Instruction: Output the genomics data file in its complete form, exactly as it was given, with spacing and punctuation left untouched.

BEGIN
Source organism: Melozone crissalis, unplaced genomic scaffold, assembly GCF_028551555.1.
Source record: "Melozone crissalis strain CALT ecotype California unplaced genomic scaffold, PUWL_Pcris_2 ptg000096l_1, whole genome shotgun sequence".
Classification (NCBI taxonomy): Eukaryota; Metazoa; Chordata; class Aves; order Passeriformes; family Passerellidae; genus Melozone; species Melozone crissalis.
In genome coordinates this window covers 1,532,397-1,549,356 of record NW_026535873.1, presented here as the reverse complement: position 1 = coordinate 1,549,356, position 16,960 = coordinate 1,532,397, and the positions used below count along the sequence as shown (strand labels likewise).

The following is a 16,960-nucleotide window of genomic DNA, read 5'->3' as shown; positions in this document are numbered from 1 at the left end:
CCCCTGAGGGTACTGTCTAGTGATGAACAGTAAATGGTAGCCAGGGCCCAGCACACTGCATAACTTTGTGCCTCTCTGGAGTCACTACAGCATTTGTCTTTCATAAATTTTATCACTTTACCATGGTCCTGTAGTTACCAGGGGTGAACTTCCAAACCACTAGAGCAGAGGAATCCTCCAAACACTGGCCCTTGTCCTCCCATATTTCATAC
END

Source organism: Melozone crissalis, unplaced genomic scaffold, assembly GCF_028551555.1.
Source record: "Melozone crissalis strain CALT ecotype California unplaced genomic scaffold, PUWL_Pcris_2 ptg000096l_1, whole genome shotgun sequence".
Classification (NCBI taxonomy): Eukaryota; Metazoa; Chordata; class Aves; order Passeriformes; family Passerellidae; genus Melozone; species Melozone crissalis.
In genome coordinates this window covers 1,532,397-1,549,356 of record NW_026535873.1, presented here as the reverse complement: position 1 = coordinate 1,549,356, position 16,960 = coordinate 1,532,397, and the positions used below count along the sequence as shown (strand labels likewise).

The following is a 16,960-nucleotide window of genomic DNA, read 5'->3' as shown; positions in this document are numbered from 1 at the left end:
CCCCTGAGGGTACTGTCTAGTGATGAACAGTAAATGGTAGCCAGGGCCCAGCACACTGCATAACTTTGTGCCTCTCTGGAGTCACTACAGCATTTGTCTTTCATAAATTTTATCACTTTACCATGGTCCTGTAGTTACCAGGGGTGAACTTCCAAACCACTAGAGCAGAGGAATCCTCCAAACACTGGCCCTTGTCCTCCCATATTTCATAC